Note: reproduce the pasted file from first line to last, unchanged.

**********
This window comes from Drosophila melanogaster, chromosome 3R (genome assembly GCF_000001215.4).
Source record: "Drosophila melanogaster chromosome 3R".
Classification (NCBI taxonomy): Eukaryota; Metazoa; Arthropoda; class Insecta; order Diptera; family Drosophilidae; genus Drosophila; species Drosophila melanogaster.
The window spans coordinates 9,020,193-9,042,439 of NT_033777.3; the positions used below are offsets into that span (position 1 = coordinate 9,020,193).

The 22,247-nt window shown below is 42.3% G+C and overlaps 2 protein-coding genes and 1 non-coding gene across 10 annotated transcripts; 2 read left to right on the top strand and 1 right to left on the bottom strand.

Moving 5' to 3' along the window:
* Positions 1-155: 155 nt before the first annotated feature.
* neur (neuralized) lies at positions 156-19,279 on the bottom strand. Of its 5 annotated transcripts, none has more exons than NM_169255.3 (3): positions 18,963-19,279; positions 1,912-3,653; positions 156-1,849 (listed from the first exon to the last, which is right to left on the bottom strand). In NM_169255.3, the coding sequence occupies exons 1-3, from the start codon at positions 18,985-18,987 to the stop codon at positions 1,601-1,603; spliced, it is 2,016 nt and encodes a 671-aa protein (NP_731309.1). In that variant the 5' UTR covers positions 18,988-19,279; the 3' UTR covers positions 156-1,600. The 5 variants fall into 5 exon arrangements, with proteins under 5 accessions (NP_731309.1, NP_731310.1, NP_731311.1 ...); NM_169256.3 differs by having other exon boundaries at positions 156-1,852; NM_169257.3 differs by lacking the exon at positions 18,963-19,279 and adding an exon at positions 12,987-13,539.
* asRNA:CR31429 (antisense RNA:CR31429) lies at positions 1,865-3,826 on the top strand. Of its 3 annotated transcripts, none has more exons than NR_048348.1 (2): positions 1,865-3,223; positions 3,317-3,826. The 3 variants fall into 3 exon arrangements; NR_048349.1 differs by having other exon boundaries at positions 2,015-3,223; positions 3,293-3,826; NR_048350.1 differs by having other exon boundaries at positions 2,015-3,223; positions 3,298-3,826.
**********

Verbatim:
This window comes from Drosophila melanogaster, chromosome 3R (genome assembly GCF_000001215.4).
Source record: "Drosophila melanogaster chromosome 3R".
Classification (NCBI taxonomy): Eukaryota; Metazoa; Arthropoda; class Insecta; order Diptera; family Drosophilidae; genus Drosophila; species Drosophila melanogaster.
The window spans coordinates 9,020,193-9,042,439 of NT_033777.3; the positions used below are offsets into that span (position 1 = coordinate 9,020,193).

The 22,247-nt window shown below is 42.3% G+C and overlaps 2 protein-coding genes and 1 non-coding gene across 10 annotated transcripts; 2 read left to right on the top strand and 1 right to left on the bottom strand.

Moving 5' to 3' along the window:
* Positions 1-155: 155 nt before the first annotated feature.
* neur (neuralized) lies at positions 156-19,279 on the bottom strand. Of its 5 annotated transcripts, none has more exons than NM_169255.3 (3): positions 18,963-19,279; positions 1,912-3,653; positions 156-1,849 (listed from the first exon to the last, which is right to left on the bottom strand). In NM_169255.3, the coding sequence occupies exons 1-3, from the start codon at positions 18,985-18,987 to the stop codon at positions 1,601-1,603; spliced, it is 2,016 nt and encodes a 671-aa protein (NP_731309.1). In that variant the 5' UTR covers positions 18,988-19,279; the 3' UTR covers positions 156-1,600. The 5 variants fall into 5 exon arrangements, with proteins under 5 accessions (NP_731309.1, NP_731310.1, NP_731311.1 ...); NM_169256.3 differs by having other exon boundaries at positions 156-1,852; NM_169257.3 differs by lacking the exon at positions 18,963-19,279 and adding an exon at positions 12,987-13,539.
* asRNA:CR31429 (antisense RNA:CR31429) lies at positions 1,865-3,826 on the top strand. Of its 3 annotated transcripts, none has more exons than NR_048348.1 (2): positions 1,865-3,223; positions 3,317-3,826. The 3 variants fall into 3 exon arrangements; NR_048349.1 differs by having other exon boundaries at positions 2,015-3,223; positions 3,293-3,826; NR_048350.1 differs by having other exon boundaries at positions 2,015-3,223; positions 3,298-3,826.